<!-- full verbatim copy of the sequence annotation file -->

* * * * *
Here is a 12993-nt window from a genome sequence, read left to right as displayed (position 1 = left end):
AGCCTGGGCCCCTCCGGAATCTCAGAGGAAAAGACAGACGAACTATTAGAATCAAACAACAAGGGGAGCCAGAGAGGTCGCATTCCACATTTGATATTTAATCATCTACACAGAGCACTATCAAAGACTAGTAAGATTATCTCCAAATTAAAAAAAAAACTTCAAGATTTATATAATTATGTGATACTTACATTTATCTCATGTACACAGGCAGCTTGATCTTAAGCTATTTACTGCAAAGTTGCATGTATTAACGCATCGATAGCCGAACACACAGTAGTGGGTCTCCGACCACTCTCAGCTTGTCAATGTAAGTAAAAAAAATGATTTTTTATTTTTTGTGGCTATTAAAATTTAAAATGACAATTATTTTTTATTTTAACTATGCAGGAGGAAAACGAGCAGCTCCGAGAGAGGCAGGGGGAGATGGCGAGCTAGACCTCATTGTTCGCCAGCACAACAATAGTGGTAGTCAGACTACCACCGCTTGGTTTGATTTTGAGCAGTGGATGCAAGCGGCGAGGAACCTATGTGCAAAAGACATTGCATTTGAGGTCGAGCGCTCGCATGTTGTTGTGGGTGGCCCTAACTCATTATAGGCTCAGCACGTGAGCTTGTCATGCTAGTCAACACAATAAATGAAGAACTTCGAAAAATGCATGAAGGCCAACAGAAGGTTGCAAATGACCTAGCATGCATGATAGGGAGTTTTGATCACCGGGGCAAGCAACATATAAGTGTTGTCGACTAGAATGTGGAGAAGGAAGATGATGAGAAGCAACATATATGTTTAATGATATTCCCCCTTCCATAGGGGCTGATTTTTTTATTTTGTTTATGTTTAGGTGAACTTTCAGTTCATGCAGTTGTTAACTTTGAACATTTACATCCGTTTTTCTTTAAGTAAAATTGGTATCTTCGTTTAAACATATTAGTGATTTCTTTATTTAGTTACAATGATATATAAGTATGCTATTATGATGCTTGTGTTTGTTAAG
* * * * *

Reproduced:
Here is a 12993-nt window from a genome sequence, read left to right as displayed (position 1 = left end):
AGCCTGGGCCCCTCCGGAATCTCAGAGGAAAAGACAGACGAACTATTAGAATCAAACAACAAGGGGAGCCAGAGAGGTCGCATTCCACATTTGATATTTAATCATCTACACAGAGCACTATCAAAGACTAGTAAGATTATCTCCAAATTAAAAAAAAAACTTCAAGATTTATATAATTATGTGATACTTACATTTATCTCATGTACACAGGCAGCTTGATCTTAAGCTATTTACTGCAAAGTTGCATGTATTAACGCATCGATAGCCGAACACACAGTAGTGGGTCTCCGACCACTCTCAGCTTGTCAATGTAAGTAAAAAAAATGATTTTTTATTTTTTGTGGCTATTAAAATTTAAAATGACAATTATTTTTTATTTTAACTATGCAGGAGGAAAACGAGCAGCTCCGAGAGAGGCAGGGGGAGATGGCGAGCTAGACCTCATTGTTCGCCAGCACAACAATAGTGGTAGTCAGACTACCACCGCTTGGTTTGATTTTGAGCAGTGGATGCAAGCGGCGAGGAACCTATGTGCAAAAGACATTGCATTTGAGGTCGAGCGCTCGCATGTTGTTGTGGGTGGCCCTAACTCATTATAGGCTCAGCACGTGAGCTTGTCATGCTAGTCAACACAATAAATGAAGAACTTCGAAAAATGCATGAAGGCCAACAGAAGGTTGCAAATGACCTAGCATGCATGATAGGGAGTTTTGATCACCGGGGCAAGCAACATATAAGTGTTGTCGACTAGAATGTGGAGAAGGAAGATGATGAGAAGCAACATATATGTTTAATGATATTCCCCCTTCCATAGGGGCTGATTTTTTTATTTTGTTTATGTTTAGGTGAACTTTCAGTTCATGCAGTTGTTAACTTTGAACATTTACATCCGTTTTTCTTTAAGTAAAATTGGTATCTTCGTTTAAACATATTAGTGATTTCTTTATTTAGTTACAATGATATATAAGTATGCTATTATGATGCTTGTGTTTGTTAAG